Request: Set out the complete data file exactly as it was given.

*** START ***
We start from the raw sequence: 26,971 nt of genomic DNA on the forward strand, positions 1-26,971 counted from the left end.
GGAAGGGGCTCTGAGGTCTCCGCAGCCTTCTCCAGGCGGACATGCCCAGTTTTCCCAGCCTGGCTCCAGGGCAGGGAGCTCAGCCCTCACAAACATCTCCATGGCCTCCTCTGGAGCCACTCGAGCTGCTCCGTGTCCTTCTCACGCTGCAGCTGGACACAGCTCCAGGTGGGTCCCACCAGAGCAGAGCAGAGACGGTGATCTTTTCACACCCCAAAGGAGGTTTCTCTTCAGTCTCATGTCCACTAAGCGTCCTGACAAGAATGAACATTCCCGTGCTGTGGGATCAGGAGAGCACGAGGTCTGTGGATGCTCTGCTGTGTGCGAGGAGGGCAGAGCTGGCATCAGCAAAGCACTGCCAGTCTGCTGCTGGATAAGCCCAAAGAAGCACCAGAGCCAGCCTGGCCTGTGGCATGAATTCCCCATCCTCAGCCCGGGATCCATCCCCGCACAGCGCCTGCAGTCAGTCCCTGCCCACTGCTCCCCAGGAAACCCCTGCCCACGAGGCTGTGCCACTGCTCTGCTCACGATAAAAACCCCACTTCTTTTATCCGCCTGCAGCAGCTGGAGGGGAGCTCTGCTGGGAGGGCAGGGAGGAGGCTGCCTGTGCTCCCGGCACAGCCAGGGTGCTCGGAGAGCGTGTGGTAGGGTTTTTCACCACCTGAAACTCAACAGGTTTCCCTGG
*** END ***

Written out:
We start from the raw sequence: 26,971 nt of genomic DNA on the forward strand, positions 1-26,971 counted from the left end.
GGAAGGGGCTCTGAGGTCTCCGCAGCCTTCTCCAGGCGGACATGCCCAGTTTTCCCAGCCTGGCTCCAGGGCAGGGAGCTCAGCCCTCACAAACATCTCCATGGCCTCCTCTGGAGCCACTCGAGCTGCTCCGTGTCCTTCTCACGCTGCAGCTGGACACAGCTCCAGGTGGGTCCCACCAGAGCAGAGCAGAGACGGTGATCTTTTCACACCCCAAAGGAGGTTTCTCTTCAGTCTCATGTCCACTAAGCGTCCTGACAAGAATGAACATTCCCGTGCTGTGGGATCAGGAGAGCACGAGGTCTGTGGATGCTCTGCTGTGTGCGAGGAGGGCAGAGCTGGCATCAGCAAAGCACTGCCAGTCTGCTGCTGGATAAGCCCAAAGAAGCACCAGAGCCAGCCTGGCCTGTGGCATGAATTCCCCATCCTCAGCCCGGGATCCATCCCCGCACAGCGCCTGCAGTCAGTCCCTGCCCACTGCTCCCCAGGAAACCCCTGCCCACGAGGCTGTGCCACTGCTCTGCTCACGATAAAAACCCCACTTCTTTTATCCGCCTGCAGCAGCTGGAGGGGAGCTCTGCTGGGAGGGCAGGGAGGAGGCTGCCTGTGCTCCCGGCACAGCCAGGGTGCTCGGAGAGCGTGTGGTAGGGTTTTTCACCACCTGAAACTCAACAGGTTTCCCTGG